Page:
We are pleased to announce that the Light Work Photobook Award 2018 has been given to Rose Marie Cromwell, for her monograph El Libro Supremo de la Suerte, which will be co-published this year by TIS Books and Light Work. The Light Work Photobook Award is given each year to an artistic project that deserves international attention. As with all of Light Work’s programs, in selecting the artists to receive this recognition an emphasis is made to highlight emerging and underrepresented artists of diverse backgrounds.

Rose Marie Cromwell is a photographic and video artist who is based in Miami. Her work explores how globalization affects human interaction and social politics and the tenuous space between the political and the spiritual. Cromwell received a BFA degree from Maryland Institute College of Art in Art Photography in 2005, and an MFA from Syracuse University in Art Photography in 2013. Cromwell is a recipient of the Fulbright Research Grant, and a Syracuse University full-ride graduate fellowship. She was named one of “25 Under 25 Up and Coming American Photographers” by the Center for Documentary Studies in 2008, and “One to Watch” by the British Journal of Photography in 2017. She has had solo exhibitions at the Diablo Rosso gallery and the Antitesis Art Space in Panama City, and participated in the 1st Biennale del Sur in Panama City, and Prizm Art Fair in Miami. Cromwell’s artwork has been published online and in print in a variety of international magazines, including the 2014, 2015, and 2016 Vice Photo Issues, The New York Times, Camera Austria, Time Lightbox, ARC Magazine, Musee Magazine, The Oxford American, and The New Yorker. She participated in Light Work’s Artist-in-Residence Program in September 2014.

Rose Marie Cromwell
El Libro Supremo de la Suerte
TIS Books/Light Work, 2018
Hardcover, 192 pages
ISBN: 978-1-943146-12-3
First Edition
Signed by the artist

Rose Marie Cromwell’s debut monograph, El Libro Supremo de la Suerte (“The Supreme Book of Luck”), refers to a little piece of photocopied samizdat that supports a covert lottery in Havana, where Cromwell spent eight years living and photographing. Of the work, Paula Kupfer writes: “In exploring the visual connections between numbers—exact and absolute units of measurements—and the mystical, wayward ways of luck, as embodied by friends and family performing for her camera, Cromwell offers a lyric homage to Cuba, the place that’s shaped her practice and that, moreover, continues defying expectations and interpretations.”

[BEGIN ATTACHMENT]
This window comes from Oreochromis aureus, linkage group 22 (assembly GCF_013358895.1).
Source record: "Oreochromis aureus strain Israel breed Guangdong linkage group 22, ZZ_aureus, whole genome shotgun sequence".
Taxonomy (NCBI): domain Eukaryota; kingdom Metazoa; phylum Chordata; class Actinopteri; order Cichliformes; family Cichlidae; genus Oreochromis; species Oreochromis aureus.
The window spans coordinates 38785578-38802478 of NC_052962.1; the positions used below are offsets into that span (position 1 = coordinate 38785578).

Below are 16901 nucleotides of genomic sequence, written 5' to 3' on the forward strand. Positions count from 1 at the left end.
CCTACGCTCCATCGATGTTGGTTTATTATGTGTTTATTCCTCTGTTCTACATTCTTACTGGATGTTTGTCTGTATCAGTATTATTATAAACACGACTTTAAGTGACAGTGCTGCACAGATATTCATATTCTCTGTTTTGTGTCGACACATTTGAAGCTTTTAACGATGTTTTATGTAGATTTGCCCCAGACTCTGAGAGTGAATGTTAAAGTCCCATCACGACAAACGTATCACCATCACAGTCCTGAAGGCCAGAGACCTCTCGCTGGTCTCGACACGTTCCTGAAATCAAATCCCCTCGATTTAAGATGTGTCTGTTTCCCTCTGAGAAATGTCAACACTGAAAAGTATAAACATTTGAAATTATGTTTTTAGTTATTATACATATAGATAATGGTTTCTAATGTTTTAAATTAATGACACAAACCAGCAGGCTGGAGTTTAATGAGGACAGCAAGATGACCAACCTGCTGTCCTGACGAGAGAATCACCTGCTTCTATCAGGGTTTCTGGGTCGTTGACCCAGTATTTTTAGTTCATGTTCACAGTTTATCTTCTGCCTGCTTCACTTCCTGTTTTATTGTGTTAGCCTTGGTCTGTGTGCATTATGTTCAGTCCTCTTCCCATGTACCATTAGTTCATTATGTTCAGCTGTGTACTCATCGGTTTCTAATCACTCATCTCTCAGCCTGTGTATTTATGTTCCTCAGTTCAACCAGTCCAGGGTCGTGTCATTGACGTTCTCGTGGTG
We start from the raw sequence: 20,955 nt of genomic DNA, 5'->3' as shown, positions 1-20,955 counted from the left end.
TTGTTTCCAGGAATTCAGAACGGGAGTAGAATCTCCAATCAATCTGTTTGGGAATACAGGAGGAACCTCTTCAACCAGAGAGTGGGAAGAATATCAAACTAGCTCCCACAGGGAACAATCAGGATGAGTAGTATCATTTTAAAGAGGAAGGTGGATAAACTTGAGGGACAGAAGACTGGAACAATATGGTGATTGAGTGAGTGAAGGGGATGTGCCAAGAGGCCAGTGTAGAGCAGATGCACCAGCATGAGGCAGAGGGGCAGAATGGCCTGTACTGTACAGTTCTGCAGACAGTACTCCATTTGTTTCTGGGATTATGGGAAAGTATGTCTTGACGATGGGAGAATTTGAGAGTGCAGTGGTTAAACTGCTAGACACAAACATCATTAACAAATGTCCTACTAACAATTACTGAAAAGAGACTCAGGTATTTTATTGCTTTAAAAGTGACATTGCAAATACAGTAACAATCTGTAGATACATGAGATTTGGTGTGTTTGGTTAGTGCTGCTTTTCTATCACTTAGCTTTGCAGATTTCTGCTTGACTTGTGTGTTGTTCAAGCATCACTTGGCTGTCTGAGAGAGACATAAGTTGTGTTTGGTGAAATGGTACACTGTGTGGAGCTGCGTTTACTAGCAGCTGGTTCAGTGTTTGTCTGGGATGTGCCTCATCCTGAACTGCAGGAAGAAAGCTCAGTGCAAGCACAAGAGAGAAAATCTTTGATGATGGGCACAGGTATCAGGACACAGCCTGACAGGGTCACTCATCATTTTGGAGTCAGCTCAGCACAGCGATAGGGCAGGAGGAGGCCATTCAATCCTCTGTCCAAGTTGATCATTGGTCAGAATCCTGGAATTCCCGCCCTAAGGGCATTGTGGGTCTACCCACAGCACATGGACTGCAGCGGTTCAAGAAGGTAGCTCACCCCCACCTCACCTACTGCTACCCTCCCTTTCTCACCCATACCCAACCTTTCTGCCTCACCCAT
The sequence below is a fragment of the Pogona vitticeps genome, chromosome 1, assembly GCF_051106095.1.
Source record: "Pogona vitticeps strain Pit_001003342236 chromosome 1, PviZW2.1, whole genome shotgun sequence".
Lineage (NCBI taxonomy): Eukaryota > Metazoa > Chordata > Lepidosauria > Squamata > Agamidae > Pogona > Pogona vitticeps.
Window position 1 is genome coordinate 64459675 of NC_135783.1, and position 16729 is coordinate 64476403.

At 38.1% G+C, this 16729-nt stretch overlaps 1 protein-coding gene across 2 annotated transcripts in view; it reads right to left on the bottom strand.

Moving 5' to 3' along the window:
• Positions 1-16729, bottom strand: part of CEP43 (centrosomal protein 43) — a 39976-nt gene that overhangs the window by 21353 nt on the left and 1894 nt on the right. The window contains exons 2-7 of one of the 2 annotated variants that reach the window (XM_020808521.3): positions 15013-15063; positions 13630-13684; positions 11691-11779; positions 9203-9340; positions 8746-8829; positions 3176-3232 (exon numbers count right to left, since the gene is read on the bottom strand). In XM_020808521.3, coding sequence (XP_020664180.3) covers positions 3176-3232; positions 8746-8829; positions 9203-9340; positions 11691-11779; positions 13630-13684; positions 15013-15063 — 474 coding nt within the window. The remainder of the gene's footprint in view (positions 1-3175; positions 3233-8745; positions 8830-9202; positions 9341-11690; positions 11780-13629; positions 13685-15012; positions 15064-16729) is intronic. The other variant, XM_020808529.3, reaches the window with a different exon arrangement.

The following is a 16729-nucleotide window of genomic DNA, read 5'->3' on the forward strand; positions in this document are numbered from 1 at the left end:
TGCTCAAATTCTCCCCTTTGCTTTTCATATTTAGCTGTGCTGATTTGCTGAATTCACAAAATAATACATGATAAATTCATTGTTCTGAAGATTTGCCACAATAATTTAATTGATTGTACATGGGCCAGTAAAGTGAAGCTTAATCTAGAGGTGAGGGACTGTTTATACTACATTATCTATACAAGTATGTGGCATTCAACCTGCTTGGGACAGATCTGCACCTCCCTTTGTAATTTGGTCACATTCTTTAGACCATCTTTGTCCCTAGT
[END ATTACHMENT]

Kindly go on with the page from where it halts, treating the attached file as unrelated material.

Pre-order a first edition SIGNED copy of our 2019 Book Collectors Offer El Libro Supremo de la Suerte by Rose Marie Cromwell and you will also receive a complimentary subscription to Contact Sheet (a $115 value) for only $75!

Stephen C. Mahan III (1956-2018)

Light Work was bereaved to learn of the sudden passing of colleague and friend Stephen C. Mahan III, in a July 26 vehicular accident in Manlius, NY.

Mahan, the founding director of the University-based Photography and Literacy Project (PAL) and a teacher in the College of Visual and Performing Arts, was an adventure-seeking force whose boundless verve and compassion was evident in every aspect of his life. For over thirty years he was a vital leader in the Syracuse art and photography community. “His infectious enthusiasm and curiosity touched everyone he encountered and drove him to use his skills in photography to improve and enrich the lives of others,” says Jeffrey Hoone, executive director of the Coalition of Museums and Art Centers at Syracuse University and Light Work.

Mahan participated in many programs at Light Work including receiving a Light Work Grant in 1989 and serving on our board of directors from 2010-2018. But his most enduring contribution to the field was his work teaching literacy and life skills through photography to young students. Beginning with a collaboration with his wife, Mary Lynn Mahan, at the Ed Smith school in Syracuse, Steve went on to teach and mentor a generation of young students so that they could discover value and self-worth by exploring their talents through photography and writing.

Since 2010 Steve accomplished this work through PAL a collaborative program among the College of Visual and Performing Arts at Syracuse University, the Coalition of Museum and Art Centers at SU, and the Syracuse City Schools. Located in the Nancy Cantor Warehouse the PAL Project is a model for helping students develop literacy skills by using photography, video, audio recordings, and writing.

photo credit: Carrie Mae Weems

With Steve at the helm, PAL not only offered youth exposure to the photographic medium, he cultivated a safe environment for program participants, a place in which youth, could frame, explore and share visual narratives of the world around them.

Doug Dubois, Department Chair and Associate Professor in Department of Transmedia at Syracuse University, reflected on the unique space Mahan fostered at PAL stating,